A few days ago I wrote:
Personally, I suspect that Bill and Melinda Gates know about and worry about African overpopulation more than I do, and they are playing a complex 4-D chess game to try to do something about it.
But I worry that nobody else will notice what they are worried about.
Today, Gates came out of the closet on the African population bomb. From Reuters:
LONDON (Reuters) – Rapid population growth in some of Africa’s poorest countries could put at risk future progress towards reducing global poverty and improving health, according to a report by the philanthropic foundation of Bill Gates.
Demographic trends show a billion people have lifted themselves out of poverty in the past 20 years, the report found. But swiftly expanding populations, particularly in parts of Africa, could halt the decline in the number of extremely poor people in the world, and it may even start to rise.
“Population growth in Africa is a challenge,” Gates told reporters in a telephone briefing about the report’s findings.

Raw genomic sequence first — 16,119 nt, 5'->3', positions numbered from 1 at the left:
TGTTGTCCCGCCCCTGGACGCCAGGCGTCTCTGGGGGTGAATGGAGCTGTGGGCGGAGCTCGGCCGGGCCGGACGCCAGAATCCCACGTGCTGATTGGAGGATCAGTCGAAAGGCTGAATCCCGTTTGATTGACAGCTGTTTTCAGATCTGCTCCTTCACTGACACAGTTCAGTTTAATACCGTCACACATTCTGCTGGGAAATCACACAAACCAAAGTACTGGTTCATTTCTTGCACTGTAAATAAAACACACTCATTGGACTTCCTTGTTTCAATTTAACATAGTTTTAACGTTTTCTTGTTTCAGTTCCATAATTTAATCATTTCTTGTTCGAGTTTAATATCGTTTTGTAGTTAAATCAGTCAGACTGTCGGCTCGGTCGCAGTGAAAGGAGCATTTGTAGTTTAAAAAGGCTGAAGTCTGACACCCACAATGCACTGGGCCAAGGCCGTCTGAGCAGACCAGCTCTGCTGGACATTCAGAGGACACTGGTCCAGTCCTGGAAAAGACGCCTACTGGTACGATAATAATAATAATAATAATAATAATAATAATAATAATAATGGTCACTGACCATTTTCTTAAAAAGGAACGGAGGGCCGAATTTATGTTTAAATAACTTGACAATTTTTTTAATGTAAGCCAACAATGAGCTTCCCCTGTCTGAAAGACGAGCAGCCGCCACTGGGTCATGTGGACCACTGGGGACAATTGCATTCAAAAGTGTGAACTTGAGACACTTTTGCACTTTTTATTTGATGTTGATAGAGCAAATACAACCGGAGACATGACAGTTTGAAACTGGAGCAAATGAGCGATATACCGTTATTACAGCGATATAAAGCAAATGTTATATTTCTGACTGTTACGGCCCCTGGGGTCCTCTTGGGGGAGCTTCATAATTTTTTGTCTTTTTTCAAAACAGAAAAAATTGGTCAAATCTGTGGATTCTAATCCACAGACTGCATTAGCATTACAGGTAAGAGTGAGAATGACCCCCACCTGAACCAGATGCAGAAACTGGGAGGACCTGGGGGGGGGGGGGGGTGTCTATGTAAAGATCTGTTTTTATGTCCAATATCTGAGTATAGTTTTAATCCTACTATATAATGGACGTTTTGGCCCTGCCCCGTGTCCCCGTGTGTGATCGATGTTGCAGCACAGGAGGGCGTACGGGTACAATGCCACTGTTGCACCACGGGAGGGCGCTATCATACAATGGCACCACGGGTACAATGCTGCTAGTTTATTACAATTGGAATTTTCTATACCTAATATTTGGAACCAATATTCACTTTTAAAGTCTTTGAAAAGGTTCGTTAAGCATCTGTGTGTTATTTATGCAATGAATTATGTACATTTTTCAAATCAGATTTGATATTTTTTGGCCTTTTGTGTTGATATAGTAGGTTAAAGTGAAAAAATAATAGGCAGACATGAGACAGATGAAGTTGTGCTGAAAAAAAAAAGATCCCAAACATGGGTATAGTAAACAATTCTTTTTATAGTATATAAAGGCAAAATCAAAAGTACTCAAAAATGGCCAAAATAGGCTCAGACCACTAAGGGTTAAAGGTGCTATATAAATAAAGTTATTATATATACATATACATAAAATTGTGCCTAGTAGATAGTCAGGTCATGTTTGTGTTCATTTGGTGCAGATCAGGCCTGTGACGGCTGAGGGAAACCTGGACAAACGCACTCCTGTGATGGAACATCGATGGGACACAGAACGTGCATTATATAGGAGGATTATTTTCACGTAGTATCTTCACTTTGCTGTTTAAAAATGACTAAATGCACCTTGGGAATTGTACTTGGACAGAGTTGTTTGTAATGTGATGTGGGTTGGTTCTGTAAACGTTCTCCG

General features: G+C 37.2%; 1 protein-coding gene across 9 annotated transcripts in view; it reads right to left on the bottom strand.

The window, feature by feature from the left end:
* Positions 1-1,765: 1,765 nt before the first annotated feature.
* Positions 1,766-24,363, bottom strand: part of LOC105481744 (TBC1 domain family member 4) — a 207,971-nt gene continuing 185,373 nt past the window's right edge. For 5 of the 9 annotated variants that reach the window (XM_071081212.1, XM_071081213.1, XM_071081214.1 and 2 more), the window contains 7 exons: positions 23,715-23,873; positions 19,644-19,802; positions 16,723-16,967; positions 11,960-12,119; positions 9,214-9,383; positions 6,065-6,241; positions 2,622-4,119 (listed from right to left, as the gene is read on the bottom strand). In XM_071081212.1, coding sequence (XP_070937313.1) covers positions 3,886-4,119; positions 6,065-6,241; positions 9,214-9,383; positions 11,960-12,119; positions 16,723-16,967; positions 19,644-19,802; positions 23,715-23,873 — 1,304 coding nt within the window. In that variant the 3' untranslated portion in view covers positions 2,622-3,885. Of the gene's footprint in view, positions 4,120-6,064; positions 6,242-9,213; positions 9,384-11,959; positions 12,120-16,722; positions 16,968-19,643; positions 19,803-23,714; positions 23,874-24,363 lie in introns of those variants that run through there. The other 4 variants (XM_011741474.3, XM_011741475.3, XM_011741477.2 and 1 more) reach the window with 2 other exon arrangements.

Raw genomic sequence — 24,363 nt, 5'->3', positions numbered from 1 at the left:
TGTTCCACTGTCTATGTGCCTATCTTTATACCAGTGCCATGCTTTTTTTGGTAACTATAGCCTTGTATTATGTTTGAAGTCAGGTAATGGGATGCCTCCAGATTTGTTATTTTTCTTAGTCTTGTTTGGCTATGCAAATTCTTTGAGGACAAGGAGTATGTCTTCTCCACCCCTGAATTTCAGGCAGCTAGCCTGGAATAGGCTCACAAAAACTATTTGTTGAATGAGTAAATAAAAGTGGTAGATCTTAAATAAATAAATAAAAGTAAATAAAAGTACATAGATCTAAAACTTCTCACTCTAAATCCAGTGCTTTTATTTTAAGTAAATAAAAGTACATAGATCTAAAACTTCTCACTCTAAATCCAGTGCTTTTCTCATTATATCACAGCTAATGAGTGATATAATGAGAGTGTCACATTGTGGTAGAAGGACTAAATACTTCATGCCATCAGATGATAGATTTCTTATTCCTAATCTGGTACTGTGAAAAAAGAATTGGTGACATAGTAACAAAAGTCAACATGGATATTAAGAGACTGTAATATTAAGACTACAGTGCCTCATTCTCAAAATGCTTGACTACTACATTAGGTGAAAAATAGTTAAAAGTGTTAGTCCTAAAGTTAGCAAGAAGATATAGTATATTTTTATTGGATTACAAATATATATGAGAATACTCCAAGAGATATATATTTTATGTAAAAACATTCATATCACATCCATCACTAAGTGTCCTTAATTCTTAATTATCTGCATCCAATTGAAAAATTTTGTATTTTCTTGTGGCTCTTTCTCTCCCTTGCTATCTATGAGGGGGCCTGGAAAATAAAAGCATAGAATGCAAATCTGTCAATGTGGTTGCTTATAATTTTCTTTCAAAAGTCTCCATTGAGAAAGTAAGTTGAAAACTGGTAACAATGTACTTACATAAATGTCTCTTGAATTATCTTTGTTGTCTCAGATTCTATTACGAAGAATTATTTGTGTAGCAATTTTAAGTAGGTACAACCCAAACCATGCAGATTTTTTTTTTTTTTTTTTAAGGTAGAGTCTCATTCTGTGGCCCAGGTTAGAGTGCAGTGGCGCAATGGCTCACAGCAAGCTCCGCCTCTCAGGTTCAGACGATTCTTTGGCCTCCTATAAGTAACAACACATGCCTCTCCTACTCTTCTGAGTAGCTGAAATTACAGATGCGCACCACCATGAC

It found that poverty in Africa is increasingly concentrated in a few countries, which also have among the fastest-growing populations in the world. By 2050, it projected, more than 40 percent of world’s extremely poor people will live in just two countries: Democratic Republic of the Congo and Nigeria.
Asked about the best ways of tackling the growing population and poverty challenge, Gates said improving access to birth control was key, and this should be combined with investment in young people’s health and education.
“The biggest things are the modern tools of contraception,” Gates said. “If you have those things available then people have more control over being able to space their children.”
The report, entitled Goalkeepers, tracks 18 data points on United Nations development goals, including child and maternal deaths, stunting, access to contraceptives, HIV, malaria, extreme poverty, financial inclusion, and sanitation.
In its family planning section, the report called on policymakers to empower women to exercise the right to choose the number of children they have, when they have them, and with whom.
According to U.N. data, Africa is expected to account for more than half of the world’s population growth between 2015 and 2050. Its population is projected to double by 2050, and could double again by 2100.